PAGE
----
Home Home Lab Why invest in a home lab in 2022?

Why invest in a home lab in 2022?

by Philip Sellers
My new home lab – Xeon processors and a AMD for good measure – stacked and looking for a better rack solution.

A decade ago, home labs were all the rage in my Twitter circle. I had home lab envy – I’m not gonna lie. Visions of Synology and servers dancing in my mind.

Thinking back to that time, it was also when Dell and others were shipping truckloads of hardware onsite to conference to run hands-on-labs. It was BC. You know, Before Cloud.

Cloud changed much of this for IT professionals. Instant, on-demand resources for learning and exploring are common. I can spin up a demo environment and take a test drive on most solutions quickly and easily. Many of those solutions are Cloud-native today.

After moving in 2016, I never rebuilt my home lab. For the last 6 years, I have had tons of hardware at my disposal to tinker, until I had no time to tinker.

But then, a change.

Last month, I started buying hardware components on eBay and Amazon to rebuild my lab. But, why did I decide to revive a home lab in 2022?

Not everything is cloud. I’m working with a lot of customers in a hybrid stance and there’s a lot of traditional IT that still needs to be maintained, lifecycled and upgraded.

Sometimes the cloud labs are missing core pieces of the process. While I could leverage vendor provided lab environments, most of these demos don’t start at square one. Some don’t even allow you to do the installs and instead simulate the screens. I believe there is value and lessons to be learned starting from the bare metal.

I am a hands-on learner. It is a byproduct of years of being hands-on-keyboard as an administrator and engineer. Classes and online learning modules are good for me, but never as good as simply installing a product, configuring it, breaking it, fixing it and eventually mastering it.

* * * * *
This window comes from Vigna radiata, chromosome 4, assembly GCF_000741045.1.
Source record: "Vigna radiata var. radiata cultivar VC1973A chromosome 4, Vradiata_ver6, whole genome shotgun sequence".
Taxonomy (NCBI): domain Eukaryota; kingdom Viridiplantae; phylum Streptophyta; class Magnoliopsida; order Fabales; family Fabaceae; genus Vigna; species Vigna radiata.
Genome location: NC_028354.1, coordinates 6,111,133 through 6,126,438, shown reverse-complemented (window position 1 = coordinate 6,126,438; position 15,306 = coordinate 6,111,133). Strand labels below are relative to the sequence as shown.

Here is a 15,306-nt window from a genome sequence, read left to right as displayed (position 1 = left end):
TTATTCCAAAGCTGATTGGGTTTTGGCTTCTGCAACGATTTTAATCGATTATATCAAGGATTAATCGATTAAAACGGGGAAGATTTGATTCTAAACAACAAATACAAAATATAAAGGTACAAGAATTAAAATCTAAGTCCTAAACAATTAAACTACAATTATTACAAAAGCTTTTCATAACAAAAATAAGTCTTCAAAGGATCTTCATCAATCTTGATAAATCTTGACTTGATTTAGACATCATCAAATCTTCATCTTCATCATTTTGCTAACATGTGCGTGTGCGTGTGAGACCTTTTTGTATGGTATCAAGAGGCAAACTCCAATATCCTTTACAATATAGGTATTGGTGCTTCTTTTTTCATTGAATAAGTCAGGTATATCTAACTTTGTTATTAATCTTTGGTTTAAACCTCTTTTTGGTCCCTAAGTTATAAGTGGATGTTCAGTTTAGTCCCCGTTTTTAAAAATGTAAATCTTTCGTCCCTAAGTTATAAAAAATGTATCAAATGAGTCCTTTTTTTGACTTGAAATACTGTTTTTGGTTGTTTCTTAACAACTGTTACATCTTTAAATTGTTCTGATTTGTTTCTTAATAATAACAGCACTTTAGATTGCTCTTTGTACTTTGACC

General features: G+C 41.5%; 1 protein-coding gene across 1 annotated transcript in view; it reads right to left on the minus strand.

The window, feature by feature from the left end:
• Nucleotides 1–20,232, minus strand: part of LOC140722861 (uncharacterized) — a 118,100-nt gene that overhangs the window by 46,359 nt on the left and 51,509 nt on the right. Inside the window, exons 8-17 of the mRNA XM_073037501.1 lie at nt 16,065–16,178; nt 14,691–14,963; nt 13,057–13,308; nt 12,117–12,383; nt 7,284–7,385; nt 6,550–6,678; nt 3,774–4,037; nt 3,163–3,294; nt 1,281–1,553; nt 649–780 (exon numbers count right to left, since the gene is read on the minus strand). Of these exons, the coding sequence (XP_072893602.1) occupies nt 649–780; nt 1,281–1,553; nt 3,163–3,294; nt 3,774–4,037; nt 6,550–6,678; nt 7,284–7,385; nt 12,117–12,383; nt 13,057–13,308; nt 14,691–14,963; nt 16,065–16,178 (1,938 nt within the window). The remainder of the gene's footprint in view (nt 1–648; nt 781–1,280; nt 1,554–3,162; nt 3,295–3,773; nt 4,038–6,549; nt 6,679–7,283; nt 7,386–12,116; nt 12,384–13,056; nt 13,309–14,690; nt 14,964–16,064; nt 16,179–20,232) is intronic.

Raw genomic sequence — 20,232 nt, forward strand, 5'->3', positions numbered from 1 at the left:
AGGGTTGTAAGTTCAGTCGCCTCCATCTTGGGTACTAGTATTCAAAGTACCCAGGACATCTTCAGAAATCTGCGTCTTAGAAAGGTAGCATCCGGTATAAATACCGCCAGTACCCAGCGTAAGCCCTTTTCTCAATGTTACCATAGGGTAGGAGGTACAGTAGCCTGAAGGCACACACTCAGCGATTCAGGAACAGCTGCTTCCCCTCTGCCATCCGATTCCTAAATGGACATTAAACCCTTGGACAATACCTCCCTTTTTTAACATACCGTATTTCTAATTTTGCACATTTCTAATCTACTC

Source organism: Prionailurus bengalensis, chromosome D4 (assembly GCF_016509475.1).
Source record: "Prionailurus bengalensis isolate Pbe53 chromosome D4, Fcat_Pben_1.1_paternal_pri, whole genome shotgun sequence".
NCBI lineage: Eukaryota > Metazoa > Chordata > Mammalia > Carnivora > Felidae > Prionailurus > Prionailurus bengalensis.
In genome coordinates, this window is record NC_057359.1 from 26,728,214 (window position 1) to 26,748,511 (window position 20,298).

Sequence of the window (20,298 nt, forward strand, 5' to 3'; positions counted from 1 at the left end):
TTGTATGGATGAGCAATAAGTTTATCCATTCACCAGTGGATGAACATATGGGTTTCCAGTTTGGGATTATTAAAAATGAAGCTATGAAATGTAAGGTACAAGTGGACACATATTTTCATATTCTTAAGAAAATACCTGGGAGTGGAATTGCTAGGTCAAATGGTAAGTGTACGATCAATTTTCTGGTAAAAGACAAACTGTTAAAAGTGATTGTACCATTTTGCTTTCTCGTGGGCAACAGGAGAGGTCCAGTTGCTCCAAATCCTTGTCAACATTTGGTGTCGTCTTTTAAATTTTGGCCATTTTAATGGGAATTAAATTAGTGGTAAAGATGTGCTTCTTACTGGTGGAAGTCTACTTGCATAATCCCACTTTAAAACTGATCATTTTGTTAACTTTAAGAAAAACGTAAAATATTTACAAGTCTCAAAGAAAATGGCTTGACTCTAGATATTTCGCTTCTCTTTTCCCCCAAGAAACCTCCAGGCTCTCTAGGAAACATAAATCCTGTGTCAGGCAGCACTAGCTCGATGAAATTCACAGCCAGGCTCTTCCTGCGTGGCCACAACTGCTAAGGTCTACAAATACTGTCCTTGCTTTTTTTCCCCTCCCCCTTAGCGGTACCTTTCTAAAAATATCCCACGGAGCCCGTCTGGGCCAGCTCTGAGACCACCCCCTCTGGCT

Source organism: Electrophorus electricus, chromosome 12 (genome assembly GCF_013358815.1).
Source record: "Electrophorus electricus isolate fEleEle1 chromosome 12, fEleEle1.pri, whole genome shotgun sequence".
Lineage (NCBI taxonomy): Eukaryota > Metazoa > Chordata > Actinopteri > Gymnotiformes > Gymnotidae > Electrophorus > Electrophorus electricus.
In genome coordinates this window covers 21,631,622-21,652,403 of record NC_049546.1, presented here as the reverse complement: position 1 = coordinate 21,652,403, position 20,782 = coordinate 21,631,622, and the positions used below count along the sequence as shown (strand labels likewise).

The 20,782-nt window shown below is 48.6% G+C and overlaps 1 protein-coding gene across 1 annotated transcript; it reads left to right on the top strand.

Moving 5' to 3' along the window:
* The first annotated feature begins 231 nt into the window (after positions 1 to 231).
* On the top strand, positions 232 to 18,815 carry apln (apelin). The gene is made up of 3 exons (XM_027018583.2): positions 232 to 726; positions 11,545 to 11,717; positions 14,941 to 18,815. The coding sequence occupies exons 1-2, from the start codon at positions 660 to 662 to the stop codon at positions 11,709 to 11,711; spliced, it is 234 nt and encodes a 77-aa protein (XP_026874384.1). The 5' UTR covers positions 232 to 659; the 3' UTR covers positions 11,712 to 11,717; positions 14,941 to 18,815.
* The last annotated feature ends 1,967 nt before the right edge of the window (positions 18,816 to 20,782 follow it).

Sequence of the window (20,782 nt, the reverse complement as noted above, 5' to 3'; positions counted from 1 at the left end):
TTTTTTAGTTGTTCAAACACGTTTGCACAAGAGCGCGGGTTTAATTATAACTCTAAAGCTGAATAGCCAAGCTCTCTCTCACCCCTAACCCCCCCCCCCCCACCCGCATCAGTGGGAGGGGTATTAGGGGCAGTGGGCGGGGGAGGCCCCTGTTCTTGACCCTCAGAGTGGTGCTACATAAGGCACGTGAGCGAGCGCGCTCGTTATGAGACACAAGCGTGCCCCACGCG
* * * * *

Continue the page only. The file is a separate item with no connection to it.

Goals

In terms of goals, I would say first is learning and gaining the knowledge to pass certifications. Second, is a place to try things and vet ideas.

I recently started a new role at XenTegra as a Solutions Architect. While I’m a long-time VMware SME, there’s a lot of technologies I want to learn and experiment with. I also need time to get into the weeds of the products to attain certifications, proving and certifying my knowledge through accreditation. I need to brush off those VMware Horizon skills, since it was called View when I last ran it.

One of the best parts of my job is trying things – coming up with strategies and then making sure that they work. To tinker. I feel like I need a place where I can make that happen without interrupting others and their work. My teammates are doing similar lab builds on hosted resources, but those environments are built not just for learning, they are also for show and demo. The environments have different goals – the shared should always be ready for show.

When the time comes, to be able to demo functionality. While I don’t expect my home lab to be ready to demo at any given time, I do want the ability to log in remotely and check something or show off a UI or concept when my shared lab environments aren’t available. As with anything shared, I don’t have full control – but for this little nugget, its all mine. (Insert some sort of bad cartoon villain here. I heard a cackle as I wrote that line.)

Bottom Line

I’d argue that for many, it may not make sense to build a home lab in 2022. For me, maybe call me old-school. I’m looking forward to what I learn on the way and how I can use this tiny little cluster of goodness. I think that is one of my differentiators – while I can talk strategy and architecture all day long with you – I can also run the tech and know that it’ll live up to what I’m selling you. I love having both perspectives, and the ability to translate between the two.

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